paper example - Topic C Alec Christianson Brian Lovato Tues...

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Topic C Alec Christianson Brian Lovato, Tues. 9am PS-1 22 February, 2011 De facto authority is that authority which is held to be common practice. It is tradition and for all intents and purposes, may act contrary to how the law commands, which is known as de jure , and is better understood as the theory of the maatter. In its most basic sense, de facto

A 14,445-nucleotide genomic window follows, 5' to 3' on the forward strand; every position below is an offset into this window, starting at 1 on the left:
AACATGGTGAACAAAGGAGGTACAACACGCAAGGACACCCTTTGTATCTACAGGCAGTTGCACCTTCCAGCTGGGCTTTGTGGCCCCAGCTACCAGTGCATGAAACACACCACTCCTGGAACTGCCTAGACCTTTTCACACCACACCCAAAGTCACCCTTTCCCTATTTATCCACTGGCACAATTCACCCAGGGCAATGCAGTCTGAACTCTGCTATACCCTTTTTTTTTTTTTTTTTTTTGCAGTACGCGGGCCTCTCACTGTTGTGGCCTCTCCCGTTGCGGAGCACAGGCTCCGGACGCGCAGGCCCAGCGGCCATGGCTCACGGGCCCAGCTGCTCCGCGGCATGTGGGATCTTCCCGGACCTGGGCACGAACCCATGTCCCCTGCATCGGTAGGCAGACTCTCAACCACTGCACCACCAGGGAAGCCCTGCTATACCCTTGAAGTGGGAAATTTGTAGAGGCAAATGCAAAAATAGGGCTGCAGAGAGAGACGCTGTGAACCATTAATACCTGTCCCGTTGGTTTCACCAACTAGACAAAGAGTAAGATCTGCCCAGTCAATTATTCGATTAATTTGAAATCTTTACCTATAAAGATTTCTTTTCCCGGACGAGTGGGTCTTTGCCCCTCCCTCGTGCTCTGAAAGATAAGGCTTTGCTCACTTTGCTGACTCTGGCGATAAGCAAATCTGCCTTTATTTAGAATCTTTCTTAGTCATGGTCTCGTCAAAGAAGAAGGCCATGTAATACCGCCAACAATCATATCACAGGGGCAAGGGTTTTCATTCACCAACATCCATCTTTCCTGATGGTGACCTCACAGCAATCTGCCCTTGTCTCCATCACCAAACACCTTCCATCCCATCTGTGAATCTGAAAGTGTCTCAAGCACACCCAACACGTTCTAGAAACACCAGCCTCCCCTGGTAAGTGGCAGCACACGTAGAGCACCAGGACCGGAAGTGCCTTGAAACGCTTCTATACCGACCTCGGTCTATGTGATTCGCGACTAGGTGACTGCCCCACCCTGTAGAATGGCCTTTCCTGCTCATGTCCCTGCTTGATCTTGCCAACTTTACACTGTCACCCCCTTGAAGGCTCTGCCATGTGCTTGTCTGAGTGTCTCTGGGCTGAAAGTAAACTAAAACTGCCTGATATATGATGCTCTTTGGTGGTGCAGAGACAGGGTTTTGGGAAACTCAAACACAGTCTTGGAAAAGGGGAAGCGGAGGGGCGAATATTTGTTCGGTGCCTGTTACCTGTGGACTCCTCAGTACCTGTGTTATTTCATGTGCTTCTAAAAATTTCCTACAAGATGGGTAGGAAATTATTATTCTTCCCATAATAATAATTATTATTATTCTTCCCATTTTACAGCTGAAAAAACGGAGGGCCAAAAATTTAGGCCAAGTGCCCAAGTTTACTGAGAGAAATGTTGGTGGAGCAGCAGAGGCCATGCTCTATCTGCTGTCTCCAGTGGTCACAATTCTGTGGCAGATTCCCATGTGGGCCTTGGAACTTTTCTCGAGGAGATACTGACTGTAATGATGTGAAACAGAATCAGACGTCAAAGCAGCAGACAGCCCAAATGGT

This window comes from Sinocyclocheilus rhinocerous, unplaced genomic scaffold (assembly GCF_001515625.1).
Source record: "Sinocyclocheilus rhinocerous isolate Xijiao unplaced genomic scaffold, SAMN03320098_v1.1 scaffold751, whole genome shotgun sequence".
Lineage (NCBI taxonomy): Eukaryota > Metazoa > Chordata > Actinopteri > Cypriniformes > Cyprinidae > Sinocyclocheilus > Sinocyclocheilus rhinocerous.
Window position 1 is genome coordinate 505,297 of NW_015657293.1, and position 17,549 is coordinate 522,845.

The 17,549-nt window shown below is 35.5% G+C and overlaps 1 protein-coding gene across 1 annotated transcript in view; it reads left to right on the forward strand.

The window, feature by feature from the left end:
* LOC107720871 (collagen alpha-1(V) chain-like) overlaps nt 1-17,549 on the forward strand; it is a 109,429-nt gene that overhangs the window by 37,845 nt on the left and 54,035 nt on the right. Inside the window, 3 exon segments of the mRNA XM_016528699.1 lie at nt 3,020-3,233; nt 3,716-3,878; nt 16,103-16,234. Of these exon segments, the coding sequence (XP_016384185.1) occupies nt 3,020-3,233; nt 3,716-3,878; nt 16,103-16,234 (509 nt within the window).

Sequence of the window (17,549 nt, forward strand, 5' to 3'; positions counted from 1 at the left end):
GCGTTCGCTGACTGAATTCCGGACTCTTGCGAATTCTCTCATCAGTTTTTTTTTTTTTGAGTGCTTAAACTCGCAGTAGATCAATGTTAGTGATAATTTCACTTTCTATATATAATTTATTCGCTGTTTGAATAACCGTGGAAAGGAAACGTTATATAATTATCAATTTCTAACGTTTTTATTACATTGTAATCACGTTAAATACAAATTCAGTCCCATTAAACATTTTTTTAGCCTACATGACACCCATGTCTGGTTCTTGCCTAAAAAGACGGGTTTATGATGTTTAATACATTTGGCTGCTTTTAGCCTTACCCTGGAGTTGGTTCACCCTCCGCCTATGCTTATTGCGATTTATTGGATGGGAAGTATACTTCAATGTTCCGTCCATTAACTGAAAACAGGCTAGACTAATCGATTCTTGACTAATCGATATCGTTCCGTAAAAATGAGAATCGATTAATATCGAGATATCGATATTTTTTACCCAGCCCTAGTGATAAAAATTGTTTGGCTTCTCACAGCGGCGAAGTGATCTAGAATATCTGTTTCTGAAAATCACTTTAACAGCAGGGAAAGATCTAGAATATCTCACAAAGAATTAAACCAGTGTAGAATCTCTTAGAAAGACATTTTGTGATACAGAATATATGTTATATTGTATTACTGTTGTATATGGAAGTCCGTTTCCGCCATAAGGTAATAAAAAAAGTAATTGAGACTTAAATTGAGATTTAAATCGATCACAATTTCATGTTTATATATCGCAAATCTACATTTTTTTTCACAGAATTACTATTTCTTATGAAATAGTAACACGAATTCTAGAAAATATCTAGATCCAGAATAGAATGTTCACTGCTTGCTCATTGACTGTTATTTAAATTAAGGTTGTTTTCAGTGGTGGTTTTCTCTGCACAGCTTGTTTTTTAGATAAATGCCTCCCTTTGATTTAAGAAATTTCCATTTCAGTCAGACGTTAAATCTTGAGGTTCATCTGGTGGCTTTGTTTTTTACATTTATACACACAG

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authority is seized by individuals, rather than granted. It is the position of being “in” authority, as it is based on an office held or popularity, rather than “an” authority, which entails an expertise over the political process. The two individuals in question in our inquiry, Thomas Hobbes and Robert Wolff, hold polar opposite views over the nature of this authority. While one is a staunch defendant of de facto authority, the other is perhaps its greatest opponent. Robert Paul Wolff’s work, In Defense of Anarchism , highlights the need to throw off the oppressive shackles of those who have allegedly hold authority over ourselves. The premise of his argument is that individual autonomy is completely incompatible with the concept of authority, and that any attempt to reconcile the two is mostly a waste of time. As Wolff shows disdain for authority of any form, the chances that he would support a de facto authority is entirely against reason. When we consider our quote, claiming that “at most, Hobbes's social contract theory generates what Wolff calls de facto authority," it is reasonable to accede that this is precisely what is the case under Hobbes’ style of government. “Men believe in the existence of legitimate authority, for of course a de facto state is simply a state whose subjects believe it to be legitimate… [t]hey may be wrong” (Wolff 10). When taking this under consideration, the legitimacy of an authority, or an absolute one as Hobbes suggests, is questionable, and for all intents and purposes, against what Wolff holds to be true as an anarchist. Hobbes’ system of government deprives the individual citizens of their right to have an active role in the political process, specifically regarding how they are able to lead their lives. There can be no sense of legitimate authority, as it stands in direct violation with the autonomy that we all possess and are responsible to maintain. Thomas Hobbes and his famous work, Leviathan , demonstrate a very different viewpoint regarding legitimate authority and de facto leadership. Hobbes presents and champions his solution to the problem of political authority in proposing the idea of an absolute authority.
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